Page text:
Revisiting stepper motors

We had a chat about this before and since then a stepper module was offered by the community Although this is a nice little stepper module, it has its limitations. First, it depends on NETMF for timing (not real time) and second it is not suited fro high power (heat).

After thinking about this for long, this is what I came up with. There are hundreds of stepper motor drivers out there that run off a PC’s parallel-ports. Some have heat sinks, some even have fans. Some companies even sell them with suitable large motors as a set. Even if it is not parallel port, it still uses the same concepts, pulses for steps. I think 90% are based on TB6560 chip from Toshiba.

5 axis driver:
3 axis driver:
one axis non-parallel: I peeked inside our laser machine and this is what it uses!

So, instead of limiting our module to a motor type or voltage, I think we will offer a module with parallel-port output. The module will have its own little 50mhz micro to handle timing and keep all motors in sync, which is very important when you are doing a curve. The C# code will send high level commands to the module, like 50 CW steps on A, 30 steps CCW on B. And then other commands for curves.

With this, you can use large or small motors, select the driver that fits your needs and hopefully create a commercial product using gadgeteer. Our laser machine would be MUCH more professional if we upgraded it electronics with FEZ Spider :slight_smile:


Sounds like a good idea.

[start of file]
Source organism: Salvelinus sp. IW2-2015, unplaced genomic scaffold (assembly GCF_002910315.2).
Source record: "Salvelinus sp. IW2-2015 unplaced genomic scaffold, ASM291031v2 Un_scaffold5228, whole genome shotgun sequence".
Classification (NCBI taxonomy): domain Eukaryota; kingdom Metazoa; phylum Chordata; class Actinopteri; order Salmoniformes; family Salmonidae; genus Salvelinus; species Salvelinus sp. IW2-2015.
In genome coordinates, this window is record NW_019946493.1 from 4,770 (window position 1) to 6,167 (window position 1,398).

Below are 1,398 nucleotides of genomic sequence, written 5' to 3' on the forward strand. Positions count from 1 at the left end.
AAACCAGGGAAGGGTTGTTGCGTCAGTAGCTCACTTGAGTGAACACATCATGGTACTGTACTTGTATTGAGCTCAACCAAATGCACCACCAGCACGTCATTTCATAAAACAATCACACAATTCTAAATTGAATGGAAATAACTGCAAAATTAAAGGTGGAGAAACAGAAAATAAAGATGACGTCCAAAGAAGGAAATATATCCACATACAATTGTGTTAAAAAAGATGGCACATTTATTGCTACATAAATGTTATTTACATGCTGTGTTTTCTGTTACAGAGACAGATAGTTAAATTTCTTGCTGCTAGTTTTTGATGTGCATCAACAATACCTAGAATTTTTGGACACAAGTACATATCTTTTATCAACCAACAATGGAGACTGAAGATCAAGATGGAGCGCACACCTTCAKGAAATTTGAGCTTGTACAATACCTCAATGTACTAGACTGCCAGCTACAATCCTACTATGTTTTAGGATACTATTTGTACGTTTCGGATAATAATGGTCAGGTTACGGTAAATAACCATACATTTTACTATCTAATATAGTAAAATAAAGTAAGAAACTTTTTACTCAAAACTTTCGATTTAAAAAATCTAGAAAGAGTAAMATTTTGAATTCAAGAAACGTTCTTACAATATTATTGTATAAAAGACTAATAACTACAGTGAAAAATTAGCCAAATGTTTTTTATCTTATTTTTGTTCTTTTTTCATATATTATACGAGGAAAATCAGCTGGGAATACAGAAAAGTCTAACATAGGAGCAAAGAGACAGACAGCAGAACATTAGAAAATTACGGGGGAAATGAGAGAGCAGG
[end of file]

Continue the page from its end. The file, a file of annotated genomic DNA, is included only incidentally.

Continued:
Do not feel bad soldermonkey, your module still has its place. It is perfect for smaller stepper modules. Our goal from this is to run a commercial machine.

I had considered doing a module kinda like that which would have had a micro on it with replaceable driver daughter boards. ( I actually had the layout half done…) This, like Gus said, would allow precise control in both steps per second and step counting (LittleStep offers one or the other depending upon whether you use a Y or P socket).

So far I have used it with 12v@ 1A after a few hours of it in ‘hold’ mode and the motor and driver were warm to the touch (~110Deg F). These can operate at much higher temps without problems, I expect this one to run at 12v and 2A before having to worry about fans or heatsinks.

I planned for LittleStep to work anywhere you might want to use a servo but want better controll. It can drive any bipolar stepper(4 wire) up to about a NEMA 17.

Also working on a module. Up to 6 steppers. Using the dstep chip from ST. Cant find the part number now as I’m away from home and PC. Module will power main board and have heatsink. Design almost done. It isnt as flexable as the one GHI is suggesting, but it will be smaller, and probably cheaper. :slight_smile:

The design is almost done. I’ll do a 3D mockup once done and while I wait for the pcb.

I think there’s room for both types of modules. Something for the big, complex, demanding scenarios, and something for those with more simple needs (and more modest means… having an integrated stepper driver will certainly make it less expensive).

Another way of making a ‘dumb’ stepper or motor controller a little smarter is to make a ‘motor manager’ module. It would have a I or S socket as input and could have several P sockets as output. That way you could pass high level commands to a real time motor control module that could syncronize the motors and give it higher resolution/frequency control.

This way it would maintain the Gadgeteer socket strategy and let you choose your power level and control level.

Now that I re-read the original post I realize I may be restating the same thing…